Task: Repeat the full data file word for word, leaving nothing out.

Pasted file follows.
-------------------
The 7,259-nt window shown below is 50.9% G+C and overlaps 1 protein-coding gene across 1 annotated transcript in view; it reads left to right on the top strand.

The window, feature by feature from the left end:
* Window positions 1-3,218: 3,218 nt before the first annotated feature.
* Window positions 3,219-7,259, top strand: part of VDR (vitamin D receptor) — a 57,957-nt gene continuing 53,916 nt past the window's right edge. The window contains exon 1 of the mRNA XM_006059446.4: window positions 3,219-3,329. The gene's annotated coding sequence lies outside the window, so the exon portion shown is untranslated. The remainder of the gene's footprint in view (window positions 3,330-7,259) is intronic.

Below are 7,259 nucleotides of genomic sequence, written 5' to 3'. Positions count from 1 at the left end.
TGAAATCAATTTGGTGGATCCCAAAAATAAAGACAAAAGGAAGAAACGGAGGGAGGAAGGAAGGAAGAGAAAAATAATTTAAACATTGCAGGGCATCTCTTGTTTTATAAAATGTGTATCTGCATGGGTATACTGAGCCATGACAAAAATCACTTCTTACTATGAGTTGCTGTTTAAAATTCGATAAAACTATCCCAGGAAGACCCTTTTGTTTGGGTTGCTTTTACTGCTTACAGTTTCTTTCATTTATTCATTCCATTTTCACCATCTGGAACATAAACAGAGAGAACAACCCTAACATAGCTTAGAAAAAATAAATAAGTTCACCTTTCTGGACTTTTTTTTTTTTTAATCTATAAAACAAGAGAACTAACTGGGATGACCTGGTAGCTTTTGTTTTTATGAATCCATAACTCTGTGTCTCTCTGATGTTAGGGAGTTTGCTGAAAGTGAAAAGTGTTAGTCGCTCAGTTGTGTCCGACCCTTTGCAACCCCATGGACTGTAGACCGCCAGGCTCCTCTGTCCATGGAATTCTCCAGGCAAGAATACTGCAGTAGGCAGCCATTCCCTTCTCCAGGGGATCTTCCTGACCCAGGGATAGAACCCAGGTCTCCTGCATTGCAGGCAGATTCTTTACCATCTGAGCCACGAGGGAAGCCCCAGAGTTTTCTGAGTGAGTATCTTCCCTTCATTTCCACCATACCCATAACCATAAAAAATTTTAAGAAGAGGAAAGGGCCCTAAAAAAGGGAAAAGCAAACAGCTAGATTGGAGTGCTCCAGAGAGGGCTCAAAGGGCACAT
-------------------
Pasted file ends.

The 7,259-nt window shown below is 50.9% G+C and overlaps 1 protein-coding gene across 1 annotated transcript in view; it reads left to right on the top strand.

The window, feature by feature from the left end:
* Window positions 1-3,218: 3,218 nt before the first annotated feature.
* Window positions 3,219-7,259, top strand: part of VDR (vitamin D receptor) — a 57,957-nt gene continuing 53,916 nt past the window's right edge. The window contains exon 1 of the mRNA XM_006059446.4: window positions 3,219-3,329. The gene's annotated coding sequence lies outside the window, so the exon portion shown is untranslated. The remainder of the gene's footprint in view (window positions 3,330-7,259) is intronic.

Below are 7,259 nucleotides of genomic sequence, written 5' to 3'. Positions count from 1 at the left end.
TGAAATCAATTTGGTGGATCCCAAAAATAAAGACAAAAGGAAGAAACGGAGGGAGGAAGGAAGGAAGAGAAAAATAATTTAAACATTGCAGGGCATCTCTTGTTTTATAAAATGTGTATCTGCATGGGTATACTGAGCCATGACAAAAATCACTTCTTACTATGAGTTGCTGTTTAAAATTCGATAAAACTATCCCAGGAAGACCCTTTTGTTTGGGTTGCTTTTACTGCTTACAGTTTCTTTCATTTATTCATTCCATTTTCACCATCTGGAACATAAACAGAGAGAACAACCCTAACATAGCTTAGAAAAAATAAATAAGTTCACCTTTCTGGACTTTTTTTTTTTTTAATCTATAAAACAAGAGAACTAACTGGGATGACCTGGTAGCTTTTGTTTTTATGAATCCATAACTCTGTGTCTCTCTGATGTTAGGGAGTTTGCTGAAAGTGAAAAGTGTTAGTCGCTCAGTTGTGTCCGACCCTTTGCAACCCCATGGACTGTAGACCGCCAGGCTCCTCTGTCCATGGAATTCTCCAGGCAAGAATACTGCAGTAGGCAGCCATTCCCTTCTCCAGGGGATCTTCCTGACCCAGGGATAGAACCCAGGTCTCCTGCATTGCAGGCAGATTCTTTACCATCTGAGCCACGAGGGAAGCCCCAGAGTTTTCTGAGTGAGTATCTTCCCTTCATTTCCACCATACCCATAACCATAAAAAATTTTAAGAAGAGGAAAGGGCCCTAAAAAAGGGAAAAGCAAACAGCTAGATTGGAGTGCTCCAGAGAGGGCTCAAAGGGCACAT